Nine days after the shortest start of his Phillies career, Roy Halladay talked about his rehab back from his right shoulder injury (a lat strain) and how it affects his future, too.
In the last week, Halladay saw the Phils team physician Michael Ciccotti and Mets team doc David Altchek, who specializes in shoulder injuries. After looking at his current MRI and one the Phils had on Halladay before the trade that brought him to Philly in December of 2009, Altchek came to the same conclusion at the Phillies: there was minimal changes in his rotator cuff in the last 2 1/2 years.
So, Halladay will continue as planned, taking a three week break from throwing. He is still expected to miss 6-to-8 weeks total.
Here are some of the highlights of this afternoon's press conference at Citizens Bank Park:
Q: Is this something that you'll have to re-evaluate after the season, possibly have to go in surgically to check it out further?
Halladay: "From what I understand, no. It’s a matter of calming it down
and strengthening everything around it. I think from what they saw, the changes
weren’t such that would warrant anything down the road. From my understanding,
I was never asked to see him at a later point. Once we calmed it down and got
things comfortable, it wouldn’t be something we’d have to evaluate later."
Q: Knowing your personality as someone who wants to compete all the time, is it tough to be patient?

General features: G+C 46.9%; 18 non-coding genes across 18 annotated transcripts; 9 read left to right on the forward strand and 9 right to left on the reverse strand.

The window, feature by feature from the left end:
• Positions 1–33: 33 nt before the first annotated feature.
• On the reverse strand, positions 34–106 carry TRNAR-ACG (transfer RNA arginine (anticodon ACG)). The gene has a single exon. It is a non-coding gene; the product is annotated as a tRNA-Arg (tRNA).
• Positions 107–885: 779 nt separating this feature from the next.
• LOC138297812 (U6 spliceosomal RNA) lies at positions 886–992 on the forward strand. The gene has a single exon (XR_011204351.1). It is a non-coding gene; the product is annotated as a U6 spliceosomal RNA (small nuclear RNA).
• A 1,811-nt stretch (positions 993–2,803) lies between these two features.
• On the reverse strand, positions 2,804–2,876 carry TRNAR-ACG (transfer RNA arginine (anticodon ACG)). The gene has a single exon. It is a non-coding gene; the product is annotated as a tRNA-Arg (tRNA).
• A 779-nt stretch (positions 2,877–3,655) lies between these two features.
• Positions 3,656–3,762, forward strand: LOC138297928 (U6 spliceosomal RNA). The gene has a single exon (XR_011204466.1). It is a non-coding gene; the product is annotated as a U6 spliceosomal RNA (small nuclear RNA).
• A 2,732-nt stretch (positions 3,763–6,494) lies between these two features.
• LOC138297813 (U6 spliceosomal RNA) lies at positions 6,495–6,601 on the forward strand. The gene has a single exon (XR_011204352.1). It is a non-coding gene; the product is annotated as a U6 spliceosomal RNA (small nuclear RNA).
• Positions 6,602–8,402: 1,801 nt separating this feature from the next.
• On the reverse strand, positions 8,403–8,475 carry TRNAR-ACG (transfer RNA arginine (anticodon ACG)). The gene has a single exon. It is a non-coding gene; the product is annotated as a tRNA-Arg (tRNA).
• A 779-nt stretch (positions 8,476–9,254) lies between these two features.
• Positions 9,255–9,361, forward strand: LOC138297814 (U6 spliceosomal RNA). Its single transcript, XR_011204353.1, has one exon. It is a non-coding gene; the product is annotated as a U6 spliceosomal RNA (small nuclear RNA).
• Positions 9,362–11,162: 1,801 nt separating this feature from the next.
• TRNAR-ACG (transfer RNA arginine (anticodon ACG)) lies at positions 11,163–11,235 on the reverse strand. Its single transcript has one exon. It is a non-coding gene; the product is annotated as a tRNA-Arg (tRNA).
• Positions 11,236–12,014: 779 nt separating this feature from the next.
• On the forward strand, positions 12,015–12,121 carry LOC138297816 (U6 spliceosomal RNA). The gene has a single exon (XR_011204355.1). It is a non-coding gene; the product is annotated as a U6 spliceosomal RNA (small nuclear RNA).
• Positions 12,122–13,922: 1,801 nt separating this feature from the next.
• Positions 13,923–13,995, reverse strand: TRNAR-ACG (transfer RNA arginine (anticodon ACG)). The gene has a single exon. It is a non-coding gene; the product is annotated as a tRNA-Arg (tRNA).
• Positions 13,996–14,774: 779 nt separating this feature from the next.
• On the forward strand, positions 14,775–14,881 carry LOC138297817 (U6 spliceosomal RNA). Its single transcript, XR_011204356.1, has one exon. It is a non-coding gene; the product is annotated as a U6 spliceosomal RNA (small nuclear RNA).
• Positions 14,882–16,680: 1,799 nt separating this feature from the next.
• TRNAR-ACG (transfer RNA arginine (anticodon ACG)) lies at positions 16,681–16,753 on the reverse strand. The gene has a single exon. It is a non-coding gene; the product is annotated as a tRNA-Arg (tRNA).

Halladay: "I think there’s ways to work hard and be smart about it and
rehab yourself correctly. The first week was obviously tough, but I found
things to do, not arm related. The important thing is just knowing that a
week could save me a month. As much as I want to be back, I want to make sure
that when I am back, it’s not something I have to address later on, that it’s a
hurdle that’s been passed and doesn’t need to be something that reoccurs down
the road. I understand that and I’m going to be very cautious of that. At
the same token, I want to be out there. I’m going to do everything I can to
rehab and all the other stuff to make sure we’re doing it the right way. That’s
I think a part of the reason I wanted to get the second opinion is you just
want to try to gather as much information as you can so you know what you’re
dealing with and you know how to approach it the right way and what makes the
most sense and ultimately what’s best in the long term. And I’m very well aware
that a week during this process could save me a long period of time. I’ll be
very upfront with them and use the knowledge around me."
Q: How do you feel now?
Halladay: "I’m trying not to test it. Really, there’s
one specific area I felt it right before I was letting go of the ball. At this
point, it’s not something we’re testing. It feels good doing the exercises. I
have no problems doing any of that. It’s not something I feel when I’m laying
in bed. It was never that day. It was only when I was throwing in certain
positions. I think as we get closer to that 3-week period is when we’ll